The rumor is that all amplified, live musical performances in Montauk must come to an end at 9 p.m.—that it is a new town law, and because of that, all the nightclubs in Montauk will either have to revert to acoustic guitar and sing-a-longs or shut down altogether. As a result, all those who have contracted to perform in Montauk this summer will have nowhere to play and, as one wag wrote in a blog, the town “will have got what they wished for.”
The rumor is not true, although pieces of it are. And I would herewith like to straighten it out.
The Town has a longstanding law that states that all live, amplified performances outdoors in the town must cease after 9 p.m. Certainly this makes sense in a community where residences and clubs are in the same neighborhood. But the law only pertains to music played outdoors. Amplified performances can continue indoors, so long as the decibel level is below a measurable shrill and booming volume. And outdoor amplified performances can also be allowed for special occasions. Permits for those occasions—weddings, family reunions etc.—are available at Town Hall based on what the occasion is.
The goal of the town is to have musical performances live side-by-side with homeowners who would like to not be kept up all night, and that is not an unreasonable thing to ask.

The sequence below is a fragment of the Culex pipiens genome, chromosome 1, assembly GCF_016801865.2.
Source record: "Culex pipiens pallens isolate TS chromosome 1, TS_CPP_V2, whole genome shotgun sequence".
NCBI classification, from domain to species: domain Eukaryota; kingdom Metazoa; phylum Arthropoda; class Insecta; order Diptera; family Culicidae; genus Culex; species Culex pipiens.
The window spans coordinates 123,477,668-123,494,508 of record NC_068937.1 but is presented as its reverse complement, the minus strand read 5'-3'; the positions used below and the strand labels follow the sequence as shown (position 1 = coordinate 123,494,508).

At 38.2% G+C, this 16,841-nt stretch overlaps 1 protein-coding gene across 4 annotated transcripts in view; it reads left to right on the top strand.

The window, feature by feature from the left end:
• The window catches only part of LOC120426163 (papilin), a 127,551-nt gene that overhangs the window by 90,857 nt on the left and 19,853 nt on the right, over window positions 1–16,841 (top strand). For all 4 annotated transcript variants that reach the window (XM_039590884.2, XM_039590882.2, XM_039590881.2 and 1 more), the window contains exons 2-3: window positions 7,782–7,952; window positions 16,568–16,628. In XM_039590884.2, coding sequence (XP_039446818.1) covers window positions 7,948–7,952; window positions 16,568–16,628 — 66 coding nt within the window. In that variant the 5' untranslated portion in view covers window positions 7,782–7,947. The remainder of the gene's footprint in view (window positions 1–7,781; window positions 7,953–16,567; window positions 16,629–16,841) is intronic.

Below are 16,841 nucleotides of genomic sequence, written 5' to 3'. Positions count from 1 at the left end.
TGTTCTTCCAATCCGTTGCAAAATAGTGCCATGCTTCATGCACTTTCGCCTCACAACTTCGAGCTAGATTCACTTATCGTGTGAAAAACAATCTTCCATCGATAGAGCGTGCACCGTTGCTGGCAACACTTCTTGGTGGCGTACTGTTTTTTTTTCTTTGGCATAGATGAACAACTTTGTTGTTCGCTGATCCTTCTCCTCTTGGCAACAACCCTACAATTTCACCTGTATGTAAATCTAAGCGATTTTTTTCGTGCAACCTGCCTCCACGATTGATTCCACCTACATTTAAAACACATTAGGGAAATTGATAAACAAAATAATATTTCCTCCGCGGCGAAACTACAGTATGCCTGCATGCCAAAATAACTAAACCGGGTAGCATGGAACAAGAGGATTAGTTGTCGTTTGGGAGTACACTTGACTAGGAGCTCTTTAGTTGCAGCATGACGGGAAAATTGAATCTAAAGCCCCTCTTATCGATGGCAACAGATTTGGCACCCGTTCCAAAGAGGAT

It is true that at the Surf Lodge in Montauk, outdoor performances in the next few weeks have been cancelled. (The popular weekly Nancy Atlas concerts were moved to Baron’s Cove in Sag Harbor.) The reason is the actions of the State Liquor Authority (SLA). Turns out that when a club gets a permit to sell liquor, it is necessary, if they want to pair the selling of liquor with live music, that their liquor license includes classification as a live music venue. In going over Surf Lodge’s liquor license this spring and noting that music is played there, the SLA pointed out that Surf Lodge is not classified that way. The SLA therefore told Surf Lodge that they would be subject to charges if they had live music on the premises there with the current license. The Surf Lodge decided that they should not do that. And so upcoming performances were cancelled.
Getting that part of the liquor license approved takes an investigation by the SLA, which can take several weeks to complete.
I believe the Town first learned of this when the SLA held a hearing about Surf Lodge. Regarding summonses from last year, the Town said that Surf Lodge asked them to help, and the Town told Surf Lodge that if they took care of the noise charges and other summonses from last summer, they would consider helping. The Town can help by giving a good report to the SLA as they consider it. It’s not clear if Surf Lodge has yet taken care of last year’s charges—they were pending in town justice court as of this writing—but that is not an unreasonable thing to ask.
Apparently, now, all the other restaurants and bars in Montauk are taking a close look to see if their SLA permits allow live music. If their permits don’t, they too will likely stop live performances until things are straightened out.